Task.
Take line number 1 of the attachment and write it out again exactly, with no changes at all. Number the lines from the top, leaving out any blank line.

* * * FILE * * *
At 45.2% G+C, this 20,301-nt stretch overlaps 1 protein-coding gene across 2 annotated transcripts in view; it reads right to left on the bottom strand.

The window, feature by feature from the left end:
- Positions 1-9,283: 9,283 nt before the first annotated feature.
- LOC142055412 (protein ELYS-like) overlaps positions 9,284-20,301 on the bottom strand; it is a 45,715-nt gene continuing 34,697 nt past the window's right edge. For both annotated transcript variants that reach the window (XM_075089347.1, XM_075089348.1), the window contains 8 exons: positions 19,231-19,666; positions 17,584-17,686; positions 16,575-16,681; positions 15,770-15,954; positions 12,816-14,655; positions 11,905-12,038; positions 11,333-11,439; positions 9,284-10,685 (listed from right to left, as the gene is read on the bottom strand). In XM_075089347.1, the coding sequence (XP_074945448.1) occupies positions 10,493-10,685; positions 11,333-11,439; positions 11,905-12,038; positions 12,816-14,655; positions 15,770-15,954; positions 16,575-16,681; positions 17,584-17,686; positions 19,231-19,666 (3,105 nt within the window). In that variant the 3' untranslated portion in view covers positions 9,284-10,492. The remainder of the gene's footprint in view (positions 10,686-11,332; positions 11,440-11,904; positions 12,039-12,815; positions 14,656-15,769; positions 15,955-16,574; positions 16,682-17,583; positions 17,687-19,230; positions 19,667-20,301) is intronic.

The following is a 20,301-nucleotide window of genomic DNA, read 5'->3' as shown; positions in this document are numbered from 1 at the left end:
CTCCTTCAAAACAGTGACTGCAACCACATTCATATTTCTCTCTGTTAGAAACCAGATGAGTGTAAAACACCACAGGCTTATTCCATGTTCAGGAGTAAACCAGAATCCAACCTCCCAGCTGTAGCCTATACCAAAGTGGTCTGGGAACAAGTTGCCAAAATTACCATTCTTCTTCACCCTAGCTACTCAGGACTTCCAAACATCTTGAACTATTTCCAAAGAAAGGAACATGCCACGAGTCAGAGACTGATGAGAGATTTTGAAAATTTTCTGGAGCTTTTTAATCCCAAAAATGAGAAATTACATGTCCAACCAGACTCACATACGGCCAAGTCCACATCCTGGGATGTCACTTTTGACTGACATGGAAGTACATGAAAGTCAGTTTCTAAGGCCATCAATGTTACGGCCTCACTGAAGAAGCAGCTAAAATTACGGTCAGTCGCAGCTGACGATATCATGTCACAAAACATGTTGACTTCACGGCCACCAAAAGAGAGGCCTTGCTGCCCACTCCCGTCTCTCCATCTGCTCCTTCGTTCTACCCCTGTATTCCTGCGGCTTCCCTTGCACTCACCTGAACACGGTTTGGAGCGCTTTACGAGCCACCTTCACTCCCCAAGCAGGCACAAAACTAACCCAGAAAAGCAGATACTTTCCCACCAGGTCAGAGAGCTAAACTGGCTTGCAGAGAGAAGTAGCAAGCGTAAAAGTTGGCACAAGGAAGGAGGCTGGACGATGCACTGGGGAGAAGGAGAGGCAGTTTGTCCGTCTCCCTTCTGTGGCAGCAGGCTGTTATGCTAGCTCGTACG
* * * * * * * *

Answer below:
At 45.2% G+C, this 20,301-nt stretch overlaps 1 protein-coding gene across 2 annotated transcripts in view; it reads right to left on the bottom strand.